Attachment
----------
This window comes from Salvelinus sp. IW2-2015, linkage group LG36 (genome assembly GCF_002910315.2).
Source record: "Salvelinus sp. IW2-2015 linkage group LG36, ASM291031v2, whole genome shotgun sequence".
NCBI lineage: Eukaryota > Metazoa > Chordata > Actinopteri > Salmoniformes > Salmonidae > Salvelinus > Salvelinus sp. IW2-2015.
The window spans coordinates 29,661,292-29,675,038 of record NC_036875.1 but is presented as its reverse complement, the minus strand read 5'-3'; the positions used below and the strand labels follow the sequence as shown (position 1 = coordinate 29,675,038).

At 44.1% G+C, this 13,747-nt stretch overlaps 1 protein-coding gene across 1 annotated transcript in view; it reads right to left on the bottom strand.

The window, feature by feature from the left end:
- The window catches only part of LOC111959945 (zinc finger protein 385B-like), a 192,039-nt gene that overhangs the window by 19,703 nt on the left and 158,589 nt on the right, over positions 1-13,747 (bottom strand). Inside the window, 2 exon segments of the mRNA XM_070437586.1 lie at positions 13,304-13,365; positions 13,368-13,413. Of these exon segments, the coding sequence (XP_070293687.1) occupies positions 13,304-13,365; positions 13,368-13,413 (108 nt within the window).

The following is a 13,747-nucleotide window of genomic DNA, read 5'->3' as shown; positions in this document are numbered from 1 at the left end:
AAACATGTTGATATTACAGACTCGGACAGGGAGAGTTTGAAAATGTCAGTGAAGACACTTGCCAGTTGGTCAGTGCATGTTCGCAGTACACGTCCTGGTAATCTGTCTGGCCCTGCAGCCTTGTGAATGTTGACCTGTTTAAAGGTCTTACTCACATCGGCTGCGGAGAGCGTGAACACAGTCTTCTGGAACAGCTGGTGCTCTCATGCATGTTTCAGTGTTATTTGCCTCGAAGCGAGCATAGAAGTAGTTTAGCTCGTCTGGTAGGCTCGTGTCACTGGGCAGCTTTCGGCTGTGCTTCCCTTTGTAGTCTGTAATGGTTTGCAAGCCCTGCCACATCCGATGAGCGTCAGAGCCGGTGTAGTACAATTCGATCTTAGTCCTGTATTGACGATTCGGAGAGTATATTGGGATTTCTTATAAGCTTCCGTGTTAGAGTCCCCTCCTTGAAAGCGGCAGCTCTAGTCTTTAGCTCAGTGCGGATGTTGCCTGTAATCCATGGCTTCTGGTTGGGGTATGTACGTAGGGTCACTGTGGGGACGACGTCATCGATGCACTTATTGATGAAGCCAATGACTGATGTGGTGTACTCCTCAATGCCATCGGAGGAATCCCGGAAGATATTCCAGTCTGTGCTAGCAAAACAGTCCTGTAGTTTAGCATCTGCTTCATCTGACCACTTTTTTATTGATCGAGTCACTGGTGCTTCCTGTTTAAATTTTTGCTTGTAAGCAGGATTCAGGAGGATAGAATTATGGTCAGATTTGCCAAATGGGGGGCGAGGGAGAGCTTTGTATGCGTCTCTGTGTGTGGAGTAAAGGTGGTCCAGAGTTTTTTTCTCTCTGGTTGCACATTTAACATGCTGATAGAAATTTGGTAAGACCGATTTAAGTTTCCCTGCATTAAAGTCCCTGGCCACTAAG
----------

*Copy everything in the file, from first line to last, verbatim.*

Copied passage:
This window comes from Salvelinus sp. IW2-2015, linkage group LG36 (genome assembly GCF_002910315.2).
Source record: "Salvelinus sp. IW2-2015 linkage group LG36, ASM291031v2, whole genome shotgun sequence".
NCBI lineage: Eukaryota > Metazoa > Chordata > Actinopteri > Salmoniformes > Salmonidae > Salvelinus > Salvelinus sp. IW2-2015.
The window spans coordinates 29,661,292-29,675,038 of record NC_036875.1 but is presented as its reverse complement, the minus strand read 5'-3'; the positions used below and the strand labels follow the sequence as shown (position 1 = coordinate 29,675,038).

At 44.1% G+C, this 13,747-nt stretch overlaps 1 protein-coding gene across 1 annotated transcript in view; it reads right to left on the bottom strand.

The window, feature by feature from the left end:
- The window catches only part of LOC111959945 (zinc finger protein 385B-like), a 192,039-nt gene that overhangs the window by 19,703 nt on the left and 158,589 nt on the right, over positions 1-13,747 (bottom strand). Inside the window, 2 exon segments of the mRNA XM_070437586.1 lie at positions 13,304-13,365; positions 13,368-13,413. Of these exon segments, the coding sequence (XP_070293687.1) occupies positions 13,304-13,365; positions 13,368-13,413 (108 nt within the window).

The following is a 13,747-nucleotide window of genomic DNA, read 5'->3' as shown; positions in this document are numbered from 1 at the left end:
AAACATGTTGATATTACAGACTCGGACAGGGAGAGTTTGAAAATGTCAGTGAAGACACTTGCCAGTTGGTCAGTGCATGTTCGCAGTACACGTCCTGGTAATCTGTCTGGCCCTGCAGCCTTGTGAATGTTGACCTGTTTAAAGGTCTTACTCACATCGGCTGCGGAGAGCGTGAACACAGTCTTCTGGAACAGCTGGTGCTCTCATGCATGTTTCAGTGTTATTTGCCTCGAAGCGAGCATAGAAGTAGTTTAGCTCGTCTGGTAGGCTCGTGTCACTGGGCAGCTTTCGGCTGTGCTTCCCTTTGTAGTCTGTAATGGTTTGCAAGCCCTGCCACATCCGATGAGCGTCAGAGCCGGTGTAGTACAATTCGATCTTAGTCCTGTATTGACGATTCGGAGAGTATATTGGGATTTCTTATAAGCTTCCGTGTTAGAGTCCCCTCCTTGAAAGCGGCAGCTCTAGTCTTTAGCTCAGTGCGGATGTTGCCTGTAATCCATGGCTTCTGGTTGGGGTATGTACGTAGGGTCACTGTGGGGACGACGTCATCGATGCACTTATTGATGAAGCCAATGACTGATGTGGTGTACTCCTCAATGCCATCGGAGGAATCCCGGAAGATATTCCAGTCTGTGCTAGCAAAACAGTCCTGTAGTTTAGCATCTGCTTCATCTGACCACTTTTTTATTGATCGAGTCACTGGTGCTTCCTGTTTAAATTTTTGCTTGTAAGCAGGATTCAGGAGGATAGAATTATGGTCAGATTTGCCAAATGGGGGGCGAGGGAGAGCTTTGTATGCGTCTCTGTGTGTGGAGTAAAGGTGGTCCAGAGTTTTTTTCTCTCTGGTTGCACATTTAACATGCTGATAGAAATTTGGTAAGACCGATTTAAGTTTCCCTGCATTAAAGTCCCTGGCCACTAAG